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Convening on a quarterly basis, the Complex Digital Objects (CDO) Group started in March 2018 as an informal group of practitioners whose institutions are starting to collect—or interested in collecting—digital works created in uncommon or unstandardised formats that are also commonly composed of multiple components.

These works pose more and complex challenges to collect, preserve, and make accessible than works created in more common formats currently found within collections. This is for a few reasons:

  • Established processes cannot be easily or entirely applied.
  • Existing systems might not support requirements for catalogue records, ingest, preservation, data management, storage, or access.
  • File formats and metadata have not yet standardised.
  • Existing tools for capturing and providing access might not faithfully reflect more dynamic works.

The need for a forum to discuss collection management approaches, policies, and strategies that reflect new challenges practitioners are facing was clear. The cross-disciplinary nature of the CDO group, as well as the variety in expertise of its members, provides the opportunity for collecting institutions that have their own remits and approaches to share challenges and knowledge with one another whilst identifying areas of commonality to advance research and possible collaboration.

The expertise within the current group includes areas throughout collection management, including curation, digital preservation, and access, as well as specific knowledge of preservation and archiving of different types of objects. Different experts have come to specific meetings for feedback on ongoing projects or to contribute to specific subjects.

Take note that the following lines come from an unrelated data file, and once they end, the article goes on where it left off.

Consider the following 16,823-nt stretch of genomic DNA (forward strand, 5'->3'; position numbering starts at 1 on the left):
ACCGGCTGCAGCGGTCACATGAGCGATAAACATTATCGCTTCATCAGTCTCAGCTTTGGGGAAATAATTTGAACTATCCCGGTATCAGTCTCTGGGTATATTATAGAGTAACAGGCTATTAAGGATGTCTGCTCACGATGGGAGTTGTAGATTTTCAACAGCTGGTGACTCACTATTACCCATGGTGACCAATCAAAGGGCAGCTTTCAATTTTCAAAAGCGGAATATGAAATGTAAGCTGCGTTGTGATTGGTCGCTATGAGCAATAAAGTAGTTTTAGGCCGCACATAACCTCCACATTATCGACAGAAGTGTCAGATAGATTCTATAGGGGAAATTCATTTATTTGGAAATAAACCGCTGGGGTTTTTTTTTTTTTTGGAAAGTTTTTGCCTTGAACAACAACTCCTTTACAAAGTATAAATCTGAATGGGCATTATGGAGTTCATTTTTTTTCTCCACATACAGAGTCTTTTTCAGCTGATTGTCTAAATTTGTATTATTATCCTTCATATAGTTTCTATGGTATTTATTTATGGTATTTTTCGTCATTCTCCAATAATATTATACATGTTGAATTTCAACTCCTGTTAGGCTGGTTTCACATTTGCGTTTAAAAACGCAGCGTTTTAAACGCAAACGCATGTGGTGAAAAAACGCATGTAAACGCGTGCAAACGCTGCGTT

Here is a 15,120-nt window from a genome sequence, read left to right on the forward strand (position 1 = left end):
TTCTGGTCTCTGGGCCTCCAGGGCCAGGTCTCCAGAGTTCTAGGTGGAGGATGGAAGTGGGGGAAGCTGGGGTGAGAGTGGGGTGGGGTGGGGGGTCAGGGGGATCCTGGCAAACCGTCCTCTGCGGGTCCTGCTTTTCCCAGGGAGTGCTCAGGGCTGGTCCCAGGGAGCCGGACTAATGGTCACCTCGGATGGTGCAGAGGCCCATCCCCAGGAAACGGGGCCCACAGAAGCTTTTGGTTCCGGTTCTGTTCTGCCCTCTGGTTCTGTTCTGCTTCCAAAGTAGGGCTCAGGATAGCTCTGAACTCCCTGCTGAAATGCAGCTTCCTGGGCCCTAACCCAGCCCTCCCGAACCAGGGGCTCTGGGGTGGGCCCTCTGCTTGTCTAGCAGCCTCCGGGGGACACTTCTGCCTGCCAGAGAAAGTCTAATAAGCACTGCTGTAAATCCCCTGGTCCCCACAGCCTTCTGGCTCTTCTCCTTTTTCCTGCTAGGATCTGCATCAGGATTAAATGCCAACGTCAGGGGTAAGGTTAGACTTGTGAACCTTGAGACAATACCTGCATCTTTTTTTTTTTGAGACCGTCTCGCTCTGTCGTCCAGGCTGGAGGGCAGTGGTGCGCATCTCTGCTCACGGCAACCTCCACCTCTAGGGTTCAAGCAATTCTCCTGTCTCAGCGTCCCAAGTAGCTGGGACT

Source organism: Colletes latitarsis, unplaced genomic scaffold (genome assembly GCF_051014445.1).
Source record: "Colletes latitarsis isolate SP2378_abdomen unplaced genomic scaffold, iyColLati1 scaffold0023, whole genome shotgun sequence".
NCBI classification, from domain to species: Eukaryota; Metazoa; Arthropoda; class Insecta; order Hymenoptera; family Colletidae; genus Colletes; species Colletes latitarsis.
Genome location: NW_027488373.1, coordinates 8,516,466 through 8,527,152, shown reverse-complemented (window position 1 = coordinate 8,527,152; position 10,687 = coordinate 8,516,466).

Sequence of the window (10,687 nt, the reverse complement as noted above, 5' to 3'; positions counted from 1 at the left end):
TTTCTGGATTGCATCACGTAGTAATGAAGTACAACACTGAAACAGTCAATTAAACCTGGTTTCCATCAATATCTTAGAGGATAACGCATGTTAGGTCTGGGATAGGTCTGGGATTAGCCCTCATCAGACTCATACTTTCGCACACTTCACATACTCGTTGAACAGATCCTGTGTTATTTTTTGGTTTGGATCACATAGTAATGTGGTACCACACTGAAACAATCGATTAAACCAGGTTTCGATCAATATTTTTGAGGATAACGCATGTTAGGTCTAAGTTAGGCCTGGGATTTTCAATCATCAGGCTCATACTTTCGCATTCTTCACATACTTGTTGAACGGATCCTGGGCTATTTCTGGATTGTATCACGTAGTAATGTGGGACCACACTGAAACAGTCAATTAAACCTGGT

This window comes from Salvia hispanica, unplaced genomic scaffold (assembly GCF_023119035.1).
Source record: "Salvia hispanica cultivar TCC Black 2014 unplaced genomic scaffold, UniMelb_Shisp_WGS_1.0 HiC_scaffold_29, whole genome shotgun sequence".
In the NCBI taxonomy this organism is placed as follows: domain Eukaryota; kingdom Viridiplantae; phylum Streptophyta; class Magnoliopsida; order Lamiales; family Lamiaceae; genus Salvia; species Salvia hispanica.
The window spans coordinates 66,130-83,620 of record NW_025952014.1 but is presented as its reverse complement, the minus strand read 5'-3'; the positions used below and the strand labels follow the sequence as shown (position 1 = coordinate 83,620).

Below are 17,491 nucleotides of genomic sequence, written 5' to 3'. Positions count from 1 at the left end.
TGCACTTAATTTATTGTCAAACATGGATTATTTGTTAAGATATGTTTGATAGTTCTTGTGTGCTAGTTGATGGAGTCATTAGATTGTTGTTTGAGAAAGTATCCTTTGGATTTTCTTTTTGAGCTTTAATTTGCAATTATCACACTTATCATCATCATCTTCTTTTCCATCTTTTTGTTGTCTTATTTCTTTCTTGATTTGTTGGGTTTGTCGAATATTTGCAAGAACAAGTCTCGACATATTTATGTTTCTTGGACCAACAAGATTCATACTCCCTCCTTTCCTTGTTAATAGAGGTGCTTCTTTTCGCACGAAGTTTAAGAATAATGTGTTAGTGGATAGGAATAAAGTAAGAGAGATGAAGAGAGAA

Defining the term complex digital object is challenging. These are works that comprise different components, digital and sometimes analogue as well, and will require knowledge and expertise from multiple disciplines to collect, preserve, and make accessible. For these reasons, the group decided that the term would remain broad and not impose any strict definition on the works that could be discussed.

  • Hardware and/or software dependencies
  • Born-digital with no analogue counterpart
  • Multiple components
  • Non-standard formats and metadata
  • New distribution models (e.g. x-as-a-service models)
  • Rapid obsolescence
  • Interactive (e.g. the viewer participates in the delivery in content)
  • Has more than one representation (e.g. exists as both a mobile app and a website, an onsite time-based media artwork that also has an online presence)
  • Other?

The group also recognises that creators will use whatever materials are available to them to create their work. For this reason, it is imagined that the above list of characteristics will evolve as the group discussed types of works.


The group is led by Caylin Smith (Cambridge University Libraries) and Patricia Falcao (Tate Time-Based Media Conservation) and includes members from the British Library, the V&A, the British Film Institute, Science Museum Group, Library of the University of Edinburgh, The National Archives, Digital Preservation Coalition, Imperial War Museum, and the Netherlands Institute for Sound and Vision.